Arms deal commission court ruling hailed by anti-corruption activists
The commission, chaired by Judge Willie Seriti, ran for four years and cost taxpayers over R130 million.
JOHANNESBURG/PRETORIA - The setting aside of the findings of the arms deal commission has been described as important for the country and judiciary.
On Wednesday, the High Court in Pretoria found the commission failed to comprehensively investigate the arms deal as it had been mandated to do. The commission, chaired by Judge Willie Seriti, ran for four years and cost taxpayers over R130 million.
Corruption Watch welcomed the judgment.
“We are looking now to the National Prosecuting Authority and the South African Police Service to obviously do what’s in their mandate,” said attorney Tara Davis.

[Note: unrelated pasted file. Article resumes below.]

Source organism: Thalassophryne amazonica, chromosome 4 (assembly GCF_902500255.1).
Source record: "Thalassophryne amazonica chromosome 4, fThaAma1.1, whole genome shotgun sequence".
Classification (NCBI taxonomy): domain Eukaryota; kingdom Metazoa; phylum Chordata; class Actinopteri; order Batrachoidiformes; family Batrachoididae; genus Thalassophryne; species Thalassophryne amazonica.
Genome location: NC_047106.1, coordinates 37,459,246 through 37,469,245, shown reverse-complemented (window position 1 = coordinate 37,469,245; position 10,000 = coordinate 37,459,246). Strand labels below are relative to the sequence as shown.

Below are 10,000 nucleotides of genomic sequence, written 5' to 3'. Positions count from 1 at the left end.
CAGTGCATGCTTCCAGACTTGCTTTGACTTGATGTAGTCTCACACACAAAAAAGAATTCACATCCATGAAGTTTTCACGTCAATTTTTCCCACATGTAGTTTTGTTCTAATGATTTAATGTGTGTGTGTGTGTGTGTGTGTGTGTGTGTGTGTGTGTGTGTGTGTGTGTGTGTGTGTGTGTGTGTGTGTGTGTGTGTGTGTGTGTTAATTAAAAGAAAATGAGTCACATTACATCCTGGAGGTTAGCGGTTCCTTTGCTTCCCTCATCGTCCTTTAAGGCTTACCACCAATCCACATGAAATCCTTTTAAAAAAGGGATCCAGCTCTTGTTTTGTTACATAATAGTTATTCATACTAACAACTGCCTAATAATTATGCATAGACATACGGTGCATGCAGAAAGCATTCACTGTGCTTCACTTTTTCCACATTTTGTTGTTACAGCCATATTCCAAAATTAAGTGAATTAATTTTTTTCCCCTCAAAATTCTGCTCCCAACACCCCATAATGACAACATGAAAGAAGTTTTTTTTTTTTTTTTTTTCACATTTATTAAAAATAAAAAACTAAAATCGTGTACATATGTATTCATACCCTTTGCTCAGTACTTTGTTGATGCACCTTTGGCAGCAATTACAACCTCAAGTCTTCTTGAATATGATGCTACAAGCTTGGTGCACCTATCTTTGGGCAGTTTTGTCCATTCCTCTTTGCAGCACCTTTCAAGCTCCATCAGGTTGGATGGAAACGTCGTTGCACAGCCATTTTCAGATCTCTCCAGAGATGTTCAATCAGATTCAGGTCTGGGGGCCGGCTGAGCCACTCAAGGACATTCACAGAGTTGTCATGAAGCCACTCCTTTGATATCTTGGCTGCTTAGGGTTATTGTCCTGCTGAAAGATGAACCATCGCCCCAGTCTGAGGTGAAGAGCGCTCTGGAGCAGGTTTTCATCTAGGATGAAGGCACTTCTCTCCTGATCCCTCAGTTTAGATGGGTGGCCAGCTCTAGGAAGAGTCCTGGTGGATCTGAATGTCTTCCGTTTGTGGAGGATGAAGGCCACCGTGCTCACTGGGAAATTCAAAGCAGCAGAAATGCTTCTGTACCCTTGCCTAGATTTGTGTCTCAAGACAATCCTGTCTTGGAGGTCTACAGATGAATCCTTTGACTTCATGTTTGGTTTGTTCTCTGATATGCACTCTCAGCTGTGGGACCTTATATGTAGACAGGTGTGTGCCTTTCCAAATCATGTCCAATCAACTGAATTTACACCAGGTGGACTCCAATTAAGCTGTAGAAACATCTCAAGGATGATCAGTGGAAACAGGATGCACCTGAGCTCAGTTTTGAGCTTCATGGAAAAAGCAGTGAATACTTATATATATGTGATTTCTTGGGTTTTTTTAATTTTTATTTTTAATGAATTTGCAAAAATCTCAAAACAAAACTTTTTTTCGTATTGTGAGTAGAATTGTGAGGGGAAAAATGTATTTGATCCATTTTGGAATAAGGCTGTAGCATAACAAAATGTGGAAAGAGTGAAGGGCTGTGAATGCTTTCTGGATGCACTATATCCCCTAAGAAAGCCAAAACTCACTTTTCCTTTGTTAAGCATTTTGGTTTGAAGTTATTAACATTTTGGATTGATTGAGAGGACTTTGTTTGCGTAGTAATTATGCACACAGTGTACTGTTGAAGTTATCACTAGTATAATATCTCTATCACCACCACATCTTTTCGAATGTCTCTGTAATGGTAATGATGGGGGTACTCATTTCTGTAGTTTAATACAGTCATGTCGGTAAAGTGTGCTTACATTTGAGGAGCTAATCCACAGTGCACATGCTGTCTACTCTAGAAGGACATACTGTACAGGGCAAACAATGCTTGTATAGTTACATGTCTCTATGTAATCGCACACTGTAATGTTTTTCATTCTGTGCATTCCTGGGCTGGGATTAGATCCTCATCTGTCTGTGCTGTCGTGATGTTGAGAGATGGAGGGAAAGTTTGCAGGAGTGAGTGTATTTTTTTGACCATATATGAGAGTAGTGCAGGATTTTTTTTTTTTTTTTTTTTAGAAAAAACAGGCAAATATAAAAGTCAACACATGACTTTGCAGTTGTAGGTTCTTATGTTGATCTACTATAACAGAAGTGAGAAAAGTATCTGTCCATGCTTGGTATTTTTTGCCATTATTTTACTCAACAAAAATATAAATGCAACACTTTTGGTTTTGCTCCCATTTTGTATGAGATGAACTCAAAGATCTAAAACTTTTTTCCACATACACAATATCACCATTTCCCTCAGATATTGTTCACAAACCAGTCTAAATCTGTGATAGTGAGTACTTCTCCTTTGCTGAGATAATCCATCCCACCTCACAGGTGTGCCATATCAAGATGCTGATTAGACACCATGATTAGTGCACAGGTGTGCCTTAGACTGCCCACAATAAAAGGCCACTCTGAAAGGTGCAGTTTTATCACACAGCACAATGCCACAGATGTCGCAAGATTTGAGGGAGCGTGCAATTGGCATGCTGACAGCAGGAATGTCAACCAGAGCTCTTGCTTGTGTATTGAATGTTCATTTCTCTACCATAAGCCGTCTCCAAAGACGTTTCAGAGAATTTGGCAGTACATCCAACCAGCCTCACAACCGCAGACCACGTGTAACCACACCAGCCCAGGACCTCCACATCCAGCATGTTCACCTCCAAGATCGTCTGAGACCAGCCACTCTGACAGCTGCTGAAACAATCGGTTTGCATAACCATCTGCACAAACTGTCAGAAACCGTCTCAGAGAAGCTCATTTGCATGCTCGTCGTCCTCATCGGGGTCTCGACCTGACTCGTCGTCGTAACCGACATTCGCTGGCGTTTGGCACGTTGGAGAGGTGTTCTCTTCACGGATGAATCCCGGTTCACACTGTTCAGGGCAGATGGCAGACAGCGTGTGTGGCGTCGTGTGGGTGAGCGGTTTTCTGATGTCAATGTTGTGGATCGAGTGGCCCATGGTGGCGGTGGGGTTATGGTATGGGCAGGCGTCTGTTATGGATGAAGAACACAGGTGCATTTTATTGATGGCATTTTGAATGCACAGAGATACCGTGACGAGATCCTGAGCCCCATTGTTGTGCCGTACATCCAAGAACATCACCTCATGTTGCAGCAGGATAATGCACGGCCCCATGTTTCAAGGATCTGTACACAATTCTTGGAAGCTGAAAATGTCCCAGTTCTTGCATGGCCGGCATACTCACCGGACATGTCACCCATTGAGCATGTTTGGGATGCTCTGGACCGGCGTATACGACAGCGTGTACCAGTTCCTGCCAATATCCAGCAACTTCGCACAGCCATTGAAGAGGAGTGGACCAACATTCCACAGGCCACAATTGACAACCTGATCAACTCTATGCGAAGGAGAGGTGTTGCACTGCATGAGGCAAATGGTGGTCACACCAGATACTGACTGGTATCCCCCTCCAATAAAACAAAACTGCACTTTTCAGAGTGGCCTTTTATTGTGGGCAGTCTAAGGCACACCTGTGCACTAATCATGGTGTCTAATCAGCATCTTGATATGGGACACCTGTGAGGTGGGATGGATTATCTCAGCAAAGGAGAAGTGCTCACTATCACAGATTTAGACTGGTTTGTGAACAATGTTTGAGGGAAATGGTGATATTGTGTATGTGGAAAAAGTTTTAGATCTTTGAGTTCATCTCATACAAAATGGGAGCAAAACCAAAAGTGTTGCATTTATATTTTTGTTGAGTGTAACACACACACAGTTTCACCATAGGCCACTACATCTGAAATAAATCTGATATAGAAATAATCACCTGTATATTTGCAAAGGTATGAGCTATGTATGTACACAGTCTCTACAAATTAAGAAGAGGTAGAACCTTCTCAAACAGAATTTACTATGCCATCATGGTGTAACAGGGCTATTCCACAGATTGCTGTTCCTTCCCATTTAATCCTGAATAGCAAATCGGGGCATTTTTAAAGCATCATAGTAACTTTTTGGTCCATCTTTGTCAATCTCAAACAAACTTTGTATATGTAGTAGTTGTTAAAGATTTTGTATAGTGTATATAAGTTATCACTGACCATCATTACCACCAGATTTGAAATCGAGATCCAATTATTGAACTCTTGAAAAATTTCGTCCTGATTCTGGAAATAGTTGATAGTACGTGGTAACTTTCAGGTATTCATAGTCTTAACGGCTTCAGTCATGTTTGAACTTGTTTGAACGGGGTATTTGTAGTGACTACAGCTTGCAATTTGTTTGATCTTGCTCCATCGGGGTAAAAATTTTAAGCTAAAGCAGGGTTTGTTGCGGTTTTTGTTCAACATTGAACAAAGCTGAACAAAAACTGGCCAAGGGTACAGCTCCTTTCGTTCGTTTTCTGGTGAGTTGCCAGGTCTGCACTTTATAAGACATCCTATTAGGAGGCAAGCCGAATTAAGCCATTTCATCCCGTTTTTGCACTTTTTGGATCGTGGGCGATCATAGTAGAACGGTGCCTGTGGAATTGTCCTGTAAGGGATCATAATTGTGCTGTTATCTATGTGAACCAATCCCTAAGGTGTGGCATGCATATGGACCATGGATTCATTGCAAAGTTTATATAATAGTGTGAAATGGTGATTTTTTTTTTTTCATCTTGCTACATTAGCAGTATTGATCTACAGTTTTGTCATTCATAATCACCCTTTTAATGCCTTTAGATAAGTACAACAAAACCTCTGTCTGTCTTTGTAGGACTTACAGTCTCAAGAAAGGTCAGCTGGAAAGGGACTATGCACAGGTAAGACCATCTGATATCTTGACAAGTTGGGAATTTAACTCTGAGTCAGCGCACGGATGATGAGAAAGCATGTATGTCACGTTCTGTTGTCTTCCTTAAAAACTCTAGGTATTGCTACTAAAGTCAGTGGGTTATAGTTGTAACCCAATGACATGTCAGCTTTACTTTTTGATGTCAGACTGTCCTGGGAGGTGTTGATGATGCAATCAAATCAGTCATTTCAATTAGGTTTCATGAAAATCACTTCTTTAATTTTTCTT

The High Court criticised the commission for paying scant regard for the serious evidence of corruption against parties implicated in the controversial multibillion-rand arms deal.
Judge President Dunstan Mlambo said statements of denial in the face of strong aggravating evidence were accepted by the commission.
“The commission failed to enquire fully into the matters it had to investigate. The questions posed to the witnesses were hardly the questions of an evidence leader seeking to determine the truth,” he said.
In other instances, the commission didn’t bother to interrogate the implicated parties.
Long-time arms deal activist Andrew Feinstein said the ruling had been a long time coming.
“I think that judgment is really an important one. First for the South African judiciary and for civil society,” Feinstein said.
But one person who won’t be celebrating this judgment was former President Jacob Zuma. He used the findings of the arms deal commission to argue in his corruption case that there was no need to prosecute him because the report had already exonerated him.
Therefore, with this ruling, he would no longer place reliance on those findings.
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